The world of business can certainly learn a great deal from this excellent athlete’s training methodology, personal discipline and winning mindset. Take for instance his radical decision to switch from his favorite track event the 5,000M to the marathon. Jim Collins in his best-selling book Good to Great, Why Some Companies Make The Leap, provides two compelling approaches practiced by these successful companies that one can discern in Eliud’s career.

First, Jim Collins asserts that companies that made the shift from being good to later become great institutions, started by developing within their organizations the ability to confront the ‘brutal facts’. They created a climate or environment where employees were consistently encouraged to speak up and share truth in their day to day operations, no matter how unpalatable it was to their leaders.

Secondly, in that bold process, these companies came to the realization that if their core business did not propel them to be the best in their sectors, then they needed to change to what they could be best at, not what they were competent to do. Finally, the companies needed to build an absolute belief in their ranks that they could become the very best in their business. They nurtured an unfailing faith, an iron-willed self-belief that they could achieve their goals no matter how ambitious, insurmountable or wild they at first appeared to be.

In failing to qualify for the 2012 London Olympics, Eliud had to confront the brutal reality that he was not the best in the 5,000M track discipline. While he was competent in the event, having won Olympic medals and a world championship in his career, he was yet to realize his full athletic potential. He had to make a choice between continuing in an event where he would likely not rise to dominance, or courageously try out something new where he had a chance of truly excelling. The switch to the marathon resulted in a stunning change of fortunes for Eliud which culminated in the enthralling sub two-hour performance in Vienna.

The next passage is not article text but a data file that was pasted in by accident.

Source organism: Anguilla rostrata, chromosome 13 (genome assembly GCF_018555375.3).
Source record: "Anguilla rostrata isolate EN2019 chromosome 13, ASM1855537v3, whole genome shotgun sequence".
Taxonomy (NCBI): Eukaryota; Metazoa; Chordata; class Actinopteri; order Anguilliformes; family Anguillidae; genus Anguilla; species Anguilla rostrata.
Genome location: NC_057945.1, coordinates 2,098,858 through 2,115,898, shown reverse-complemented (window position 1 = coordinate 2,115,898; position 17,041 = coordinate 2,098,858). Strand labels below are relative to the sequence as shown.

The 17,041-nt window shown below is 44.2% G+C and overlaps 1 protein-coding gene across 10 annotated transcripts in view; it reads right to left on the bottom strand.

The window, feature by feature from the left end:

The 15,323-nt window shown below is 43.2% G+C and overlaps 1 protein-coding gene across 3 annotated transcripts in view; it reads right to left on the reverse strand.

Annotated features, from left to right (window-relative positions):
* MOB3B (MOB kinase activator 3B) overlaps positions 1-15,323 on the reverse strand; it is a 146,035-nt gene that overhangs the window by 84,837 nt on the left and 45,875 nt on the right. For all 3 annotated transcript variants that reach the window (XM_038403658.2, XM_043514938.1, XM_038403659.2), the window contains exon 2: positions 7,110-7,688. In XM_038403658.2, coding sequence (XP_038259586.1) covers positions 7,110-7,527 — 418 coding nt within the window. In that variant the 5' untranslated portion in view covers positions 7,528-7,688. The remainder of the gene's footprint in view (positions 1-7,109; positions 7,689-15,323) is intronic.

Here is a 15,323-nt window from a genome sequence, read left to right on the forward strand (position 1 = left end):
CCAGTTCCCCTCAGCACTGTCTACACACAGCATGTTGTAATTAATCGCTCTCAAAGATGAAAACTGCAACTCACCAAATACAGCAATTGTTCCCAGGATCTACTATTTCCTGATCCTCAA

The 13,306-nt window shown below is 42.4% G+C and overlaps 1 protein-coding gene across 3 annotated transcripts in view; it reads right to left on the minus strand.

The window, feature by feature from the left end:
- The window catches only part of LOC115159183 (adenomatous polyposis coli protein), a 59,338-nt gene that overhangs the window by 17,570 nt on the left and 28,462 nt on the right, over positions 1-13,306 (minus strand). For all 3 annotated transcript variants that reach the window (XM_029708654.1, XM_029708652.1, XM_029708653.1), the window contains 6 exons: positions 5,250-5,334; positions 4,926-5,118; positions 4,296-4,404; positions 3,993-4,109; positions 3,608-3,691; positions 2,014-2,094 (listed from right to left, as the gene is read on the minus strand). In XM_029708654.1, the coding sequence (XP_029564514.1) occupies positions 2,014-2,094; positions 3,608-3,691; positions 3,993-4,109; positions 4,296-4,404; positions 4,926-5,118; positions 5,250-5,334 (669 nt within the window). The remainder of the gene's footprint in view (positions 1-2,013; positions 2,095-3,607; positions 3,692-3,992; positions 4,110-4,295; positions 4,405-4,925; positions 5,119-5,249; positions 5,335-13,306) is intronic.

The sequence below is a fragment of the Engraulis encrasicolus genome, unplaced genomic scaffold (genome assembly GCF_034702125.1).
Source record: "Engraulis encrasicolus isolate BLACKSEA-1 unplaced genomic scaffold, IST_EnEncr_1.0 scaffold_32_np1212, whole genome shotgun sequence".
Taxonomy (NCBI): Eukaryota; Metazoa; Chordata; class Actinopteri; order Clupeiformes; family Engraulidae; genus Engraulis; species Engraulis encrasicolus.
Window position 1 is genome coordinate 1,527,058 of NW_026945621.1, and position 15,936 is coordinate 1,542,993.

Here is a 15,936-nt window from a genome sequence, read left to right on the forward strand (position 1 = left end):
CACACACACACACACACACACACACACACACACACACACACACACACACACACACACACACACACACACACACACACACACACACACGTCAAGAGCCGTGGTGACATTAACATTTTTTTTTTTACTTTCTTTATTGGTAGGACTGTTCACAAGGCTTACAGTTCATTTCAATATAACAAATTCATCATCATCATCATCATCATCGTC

In the lead up to this memorable event, Eliud once more clarified his intentions for taking on an epic race challenge that he well knew would not be recognized as an official marathon record.

“I want to be able to show the world that when you focus on your goal, when you work hard, and when you believe in yourself, anything is possible,” he said.

The element of self-belief came out consistently in Eliud’s statements when confronted with the epic 1:59 Challenge Race. From the moment he announced to the world his intention to mirror what British athlete Roger Banister had achieved in 1954 running the mile in under four minutes, Eliud’s simple conviction regarding what a human being could achieve with the right mindset was amazing.